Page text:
By Aaron Humes: A literal once-in-a-lifetime opportunity manifested in the night skies over Belize and other countries as Garifuna Settlement Day arrived.
The full moon passed through Earth’s shadow beginning just after 2 a.m. local time, producing a partial or annular lunar eclipse visible over most of North America and the Caribbean.
The Moon’s path plunged it nearly all the way into the deepest, darkest part of Earth’s shadow — the umbra. At the moment of greatest eclipse, about 3 hours after the event begins, only a tiny sliver of the Moon’s south polar region remained in the faint penumbra, taking it very close to a total lunar eclipse.
The full eclipse lasted from 2:02 a.m.-6:03 a.m., partially from 1:18 a.m.-4:47 a.m.; greatest 3:03 a.m.
The entire eclipse lasts for 6 hours and 1 minute, from beginning to end. For the first hour and 15 minutes or so, it may be difficult to notice the effects as the Moon enters the faint penumbra. After that, though, the partial phase of the eclipse begins. This is the good part, when the dark umbra begins to creep across the face of the Moon.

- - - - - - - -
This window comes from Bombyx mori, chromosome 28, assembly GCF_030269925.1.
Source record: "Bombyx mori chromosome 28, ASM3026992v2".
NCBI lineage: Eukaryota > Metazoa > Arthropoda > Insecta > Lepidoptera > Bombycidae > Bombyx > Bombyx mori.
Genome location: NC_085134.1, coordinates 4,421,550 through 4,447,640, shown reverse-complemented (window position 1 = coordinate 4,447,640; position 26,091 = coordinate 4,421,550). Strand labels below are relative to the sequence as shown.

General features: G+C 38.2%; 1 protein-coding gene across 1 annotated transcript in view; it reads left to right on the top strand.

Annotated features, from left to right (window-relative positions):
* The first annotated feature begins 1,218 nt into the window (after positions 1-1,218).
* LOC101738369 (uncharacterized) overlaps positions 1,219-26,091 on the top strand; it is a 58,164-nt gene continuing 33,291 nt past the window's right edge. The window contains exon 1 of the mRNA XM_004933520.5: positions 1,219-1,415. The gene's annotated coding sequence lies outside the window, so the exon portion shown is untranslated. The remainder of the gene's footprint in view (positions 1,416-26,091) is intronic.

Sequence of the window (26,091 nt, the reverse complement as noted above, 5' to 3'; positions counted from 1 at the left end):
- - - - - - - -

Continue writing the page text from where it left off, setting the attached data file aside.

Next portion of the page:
During a total lunar eclipse, when only a tiny portion of the Moon is peaking out of the umbra, close observers often notice bands of colour spread out across the Moon’s face. This becomes even more noticeable through a telescope, a pair of binoculars, or through a camera using a telephoto lens. This array of colours is known as the Japanese Lantern Effect.
At 3 hours, 28 minutes and 24 seconds long, Thursday night’s partial lunar eclipse was the longest seen this century and has occurred once in five centuries and not again for another six.